Present in the ecoregion are a number of avian species, including the endangered Yellow-headed Amazon Parrot (Amazona oratrix EN), although this bird is adversely affected by ongoing habitat destruction. Of particular interest is the presence in this ecoregion of Central America's highest procreative colony of Jabiru (Jabiru mycteria), a large migratory bird, particularly in the Crooked Tree sanctuary, on the country's northern plains.
Rio Negro-Rio San Sun Mangroves Habitat
This taxon occurs in the Rio Negro-Rio San Sun mangroves, which consists of a disjunctive coastal ecoregion in parts of Costa Rica, extending to the north slightly into Nicaragua and south marginally into Panama. Furthermore, this species is not necessarily restricted to this ecoregion. Mangroves are sparse in this ecoregion, and are chiefly found in estuarine lagoons and small patches at river mouths growing in association with certain freshwater palm species such as the Yolillo Palm (Raphia taedigera), which taxon has some saline soil tolerance, and is deemed a basic element of the mangrove forest here. These mangrove communities are also part of a mosaic of several habitats that include mixed rainforest, wooded swamps, coastal wetlands, estuarine lagoons, sand backshores and beaches, sea-grasses, and coral reefs.
The paucity of mangroves here is a result of the robust influx of freshwater to the coastline ocean zone of this ecoregion. Among the highest rates of rainfall in the world, this ecoregion receives over six metres (m) a year at the Nicaragua/ Costa Rica national border. Peak rainfall occurs in the warmest months, usually between May and September. A relatively dry season occurs from January to April, which months coincides with stronger tradewinds. Tides are semi-diurnal and have a range of less than one half metre.
Mangroves play an important role in trapping sediments from land that are detrimental to the development of both coral reefs and sea grasses that are associated with them. Mangrove species including Rhizopora mangle, Avicennia germinans, Laguncularia racemosa, Conocarpus erecta and R. harrisonii grow alone the salinity gradient in appropriate areas. Uncommon occurrences of Pelliciera rhizophorae and other plant species associated with mangroves include Leather ferns Acrostichum spp., which also invade cut-over mangrove stands and provide some protection against erosion. In this particular ecoregion, the mangroves are associated with the indicator species, freshwater palm, Raphia taedigera. Other mangrove associated species are Guiana-chestnut ( Pachira aquatica) and Dragonsblood Tree (Pterocarpus officinalis).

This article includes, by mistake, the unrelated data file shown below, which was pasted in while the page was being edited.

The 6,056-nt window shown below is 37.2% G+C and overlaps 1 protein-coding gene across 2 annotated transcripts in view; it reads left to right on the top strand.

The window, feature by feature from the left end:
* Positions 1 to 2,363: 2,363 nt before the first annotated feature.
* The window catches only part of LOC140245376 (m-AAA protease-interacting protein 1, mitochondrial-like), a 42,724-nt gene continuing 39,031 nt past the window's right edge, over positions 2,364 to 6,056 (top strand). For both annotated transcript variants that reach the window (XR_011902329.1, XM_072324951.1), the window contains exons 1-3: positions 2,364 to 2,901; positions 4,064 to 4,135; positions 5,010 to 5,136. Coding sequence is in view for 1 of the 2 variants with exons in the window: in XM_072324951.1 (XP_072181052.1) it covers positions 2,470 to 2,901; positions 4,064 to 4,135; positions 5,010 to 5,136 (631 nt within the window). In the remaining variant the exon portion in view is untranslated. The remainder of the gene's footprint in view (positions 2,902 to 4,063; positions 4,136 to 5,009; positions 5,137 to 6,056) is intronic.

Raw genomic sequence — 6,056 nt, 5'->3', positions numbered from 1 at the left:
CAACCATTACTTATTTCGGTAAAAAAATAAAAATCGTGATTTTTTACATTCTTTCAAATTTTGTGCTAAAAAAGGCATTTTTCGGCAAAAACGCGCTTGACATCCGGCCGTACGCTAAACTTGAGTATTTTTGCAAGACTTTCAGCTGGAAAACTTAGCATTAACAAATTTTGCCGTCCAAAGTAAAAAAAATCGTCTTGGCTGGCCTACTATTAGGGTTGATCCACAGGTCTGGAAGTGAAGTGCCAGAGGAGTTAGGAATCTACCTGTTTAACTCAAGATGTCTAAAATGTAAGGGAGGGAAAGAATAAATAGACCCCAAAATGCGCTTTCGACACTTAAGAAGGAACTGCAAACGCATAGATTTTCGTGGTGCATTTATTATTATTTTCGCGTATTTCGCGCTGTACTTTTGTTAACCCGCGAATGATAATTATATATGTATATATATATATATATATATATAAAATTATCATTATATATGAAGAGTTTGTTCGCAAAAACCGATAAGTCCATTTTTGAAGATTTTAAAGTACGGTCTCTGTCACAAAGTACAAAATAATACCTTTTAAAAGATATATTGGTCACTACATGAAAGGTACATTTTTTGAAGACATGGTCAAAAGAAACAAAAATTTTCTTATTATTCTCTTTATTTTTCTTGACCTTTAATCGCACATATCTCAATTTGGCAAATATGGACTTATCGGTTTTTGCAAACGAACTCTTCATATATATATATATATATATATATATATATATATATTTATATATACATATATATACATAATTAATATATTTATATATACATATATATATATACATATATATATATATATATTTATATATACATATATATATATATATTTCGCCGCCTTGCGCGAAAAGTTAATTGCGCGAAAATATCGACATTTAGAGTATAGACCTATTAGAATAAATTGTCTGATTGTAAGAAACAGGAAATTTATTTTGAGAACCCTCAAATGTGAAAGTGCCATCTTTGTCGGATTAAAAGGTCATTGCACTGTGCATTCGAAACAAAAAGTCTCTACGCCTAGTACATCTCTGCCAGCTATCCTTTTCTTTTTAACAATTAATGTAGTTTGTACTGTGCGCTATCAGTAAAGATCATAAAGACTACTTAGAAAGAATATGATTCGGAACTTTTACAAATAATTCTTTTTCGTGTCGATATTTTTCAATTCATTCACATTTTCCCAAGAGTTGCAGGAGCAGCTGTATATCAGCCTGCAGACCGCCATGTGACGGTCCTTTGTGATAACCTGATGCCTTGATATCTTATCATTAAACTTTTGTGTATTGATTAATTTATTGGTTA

Reptiles include the Basilisk Lizard (Basiliscus basiliscus), Caiman (Caiman crocodilus), Green Sea Turtle (Chelonia mydas), Leatherback Turtle (Dermochelys coriacea) and Green Iguana (Iguana iguana). The beaches along the coast within this ecoregion near Tortuguero are some of the most important for nesting green turtles. The offshore seagrass beds, which are among the most extensive in the world, are a source of food and refuge for the endangered Green Sea Turtle (Chelonia mydas). Several species of frogs of the family Dendrobatidae are found in this mangrove ecoregion as well other anuran species and some endemic salamander taxa.
Mammal species found in this highly diverse ecoregion include: Lowland Paca (Agouti paca), primates such as Mantled Howler Monkey (Alouatta palliata), Geoffrey's Spider Monkey (Ateles geoffroyi), White-faced Capuchin (Cebus capucinus), Brown-throated Sloth (Bradypus variegatus), Silky Anteater (Cyclopes didactylus) and Nine-banded Armadillo (Dasypus novemcintus). Also found in this ecoregion are carnivores such as Ocelot (Leopardus pardalis), Central American Otter (Lutra annectens), Jaguar (Panthera onca), Northern Racooon (Procyoon lotor), and Crab-eating Racoon (P. cancrivorus).